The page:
[11] Stating that estoppel is a principle of law serves two aims: firstly, the tribunal justifies the application of estoppel by reference to a source of international law (usually, part of the applicable law). Secondly, this gives the tribunal legitimacy, as the tribunal grounds its decision to rely on estoppel on a widely-applicable source of law (whether objectively true or not is not as important).

[12] The cases to which the RSM tribunal referred were mentioned at page 27, footnote 34 of the award: Amco Asia Corporation v Republic of Indonesia, ICSID Case No. ARB/81/1, Decision on Jurisdiction (Resubmitted Case), 10 May 1988, para. 30; Company General of the Orinoco Case, 10 R.I.A.A. 184 (1905); and Southern Pacific Railroad Co. v. United States, 168 U.S. 1 (1897). The second tribunal quoted in turn the third one. As such, I will refer only to the first and third tribunals in the remainder of this part.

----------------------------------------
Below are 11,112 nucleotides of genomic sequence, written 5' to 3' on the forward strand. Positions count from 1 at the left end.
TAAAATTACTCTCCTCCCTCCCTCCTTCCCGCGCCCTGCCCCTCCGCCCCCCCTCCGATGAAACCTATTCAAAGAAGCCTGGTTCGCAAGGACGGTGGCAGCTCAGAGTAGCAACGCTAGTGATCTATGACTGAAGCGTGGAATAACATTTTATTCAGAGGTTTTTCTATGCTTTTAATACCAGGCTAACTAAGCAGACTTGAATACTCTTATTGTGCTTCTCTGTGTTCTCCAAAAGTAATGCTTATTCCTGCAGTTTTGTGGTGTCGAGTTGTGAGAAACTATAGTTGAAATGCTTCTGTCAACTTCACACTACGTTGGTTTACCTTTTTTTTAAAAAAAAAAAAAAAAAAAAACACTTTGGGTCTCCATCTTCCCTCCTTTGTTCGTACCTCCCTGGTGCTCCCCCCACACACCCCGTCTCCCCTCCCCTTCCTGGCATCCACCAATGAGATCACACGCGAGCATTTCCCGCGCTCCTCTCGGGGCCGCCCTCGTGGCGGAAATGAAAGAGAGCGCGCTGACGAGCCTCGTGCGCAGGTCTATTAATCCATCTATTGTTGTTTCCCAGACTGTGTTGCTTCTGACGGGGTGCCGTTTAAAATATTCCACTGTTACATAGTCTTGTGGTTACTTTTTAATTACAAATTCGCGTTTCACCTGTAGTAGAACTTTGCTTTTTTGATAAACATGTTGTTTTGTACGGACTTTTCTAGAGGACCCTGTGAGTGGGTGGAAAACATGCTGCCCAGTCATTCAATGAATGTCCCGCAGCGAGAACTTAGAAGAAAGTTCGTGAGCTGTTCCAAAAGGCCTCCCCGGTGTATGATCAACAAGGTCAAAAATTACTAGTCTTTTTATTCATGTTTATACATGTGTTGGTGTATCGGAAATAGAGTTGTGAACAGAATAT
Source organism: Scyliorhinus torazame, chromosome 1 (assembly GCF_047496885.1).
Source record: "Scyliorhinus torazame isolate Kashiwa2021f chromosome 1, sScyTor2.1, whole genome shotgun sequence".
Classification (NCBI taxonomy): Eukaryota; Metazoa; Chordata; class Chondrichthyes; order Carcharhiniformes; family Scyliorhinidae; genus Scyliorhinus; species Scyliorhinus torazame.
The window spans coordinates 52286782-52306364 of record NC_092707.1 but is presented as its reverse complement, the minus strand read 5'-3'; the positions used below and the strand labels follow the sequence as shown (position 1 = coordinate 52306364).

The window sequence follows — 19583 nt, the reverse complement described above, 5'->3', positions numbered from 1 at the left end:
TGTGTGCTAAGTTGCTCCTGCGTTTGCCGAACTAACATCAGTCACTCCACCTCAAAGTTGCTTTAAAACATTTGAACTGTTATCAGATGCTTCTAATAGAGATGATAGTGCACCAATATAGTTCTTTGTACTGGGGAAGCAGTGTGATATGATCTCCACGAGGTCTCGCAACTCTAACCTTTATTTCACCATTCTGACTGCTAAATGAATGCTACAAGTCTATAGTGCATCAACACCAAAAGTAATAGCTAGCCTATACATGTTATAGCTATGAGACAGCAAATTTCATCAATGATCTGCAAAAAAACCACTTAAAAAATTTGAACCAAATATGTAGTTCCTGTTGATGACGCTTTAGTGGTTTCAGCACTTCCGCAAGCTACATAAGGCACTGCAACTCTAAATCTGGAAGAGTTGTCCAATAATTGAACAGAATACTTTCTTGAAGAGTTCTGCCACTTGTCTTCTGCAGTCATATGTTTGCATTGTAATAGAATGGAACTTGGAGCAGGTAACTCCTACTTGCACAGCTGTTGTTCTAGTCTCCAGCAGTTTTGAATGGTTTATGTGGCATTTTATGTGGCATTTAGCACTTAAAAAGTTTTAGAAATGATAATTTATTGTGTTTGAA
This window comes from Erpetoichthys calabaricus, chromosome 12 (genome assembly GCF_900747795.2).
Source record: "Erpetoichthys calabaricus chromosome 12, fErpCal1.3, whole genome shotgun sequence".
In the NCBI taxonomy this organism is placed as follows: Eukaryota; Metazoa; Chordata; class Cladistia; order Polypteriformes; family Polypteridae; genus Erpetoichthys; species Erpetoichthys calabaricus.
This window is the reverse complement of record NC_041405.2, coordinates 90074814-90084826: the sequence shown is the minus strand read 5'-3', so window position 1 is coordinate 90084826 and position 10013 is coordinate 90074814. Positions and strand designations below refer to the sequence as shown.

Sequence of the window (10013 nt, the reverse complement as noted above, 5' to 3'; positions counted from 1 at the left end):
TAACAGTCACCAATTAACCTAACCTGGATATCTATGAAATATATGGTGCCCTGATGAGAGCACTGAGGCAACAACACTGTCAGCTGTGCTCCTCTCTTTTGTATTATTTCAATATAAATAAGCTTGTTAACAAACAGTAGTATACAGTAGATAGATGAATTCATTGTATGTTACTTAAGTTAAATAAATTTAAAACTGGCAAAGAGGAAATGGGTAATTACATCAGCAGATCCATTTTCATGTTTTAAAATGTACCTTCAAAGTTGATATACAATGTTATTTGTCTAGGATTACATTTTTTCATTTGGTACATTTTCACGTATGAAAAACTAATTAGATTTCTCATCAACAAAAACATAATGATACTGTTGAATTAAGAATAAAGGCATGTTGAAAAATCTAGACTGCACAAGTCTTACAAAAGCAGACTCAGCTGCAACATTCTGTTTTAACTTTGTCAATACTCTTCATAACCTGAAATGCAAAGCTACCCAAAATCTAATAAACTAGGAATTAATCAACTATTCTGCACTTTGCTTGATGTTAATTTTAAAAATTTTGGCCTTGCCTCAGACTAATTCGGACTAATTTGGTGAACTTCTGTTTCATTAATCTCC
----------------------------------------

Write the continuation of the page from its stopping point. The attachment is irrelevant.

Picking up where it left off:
[13] Sheppard, p. 234; Griffith, Seif, p. 121.

[14] Christopher Brown, ‘A Comparative and Critical Assessment of Estoppel in International Law’, University of Miami Law Review [Vol. 50:369 1996], pp. 384-385;Pan Kaijun, ‘A Re-Examination of Estoppel in International Jurisprudence’, 16 Chinese Journal of International Law (2017), p. 761.

Post-Achmea Energy Charter Treaty Coherence and Stability: Upheld or Hindered?

Alexandros Catalin Bakos, LL. M.*

[…] but this is not where or how it ends. Fate promises more twists before this drama unfolds…completely (in-game dialogue from the intro scene of the video game Soul Reaver 2).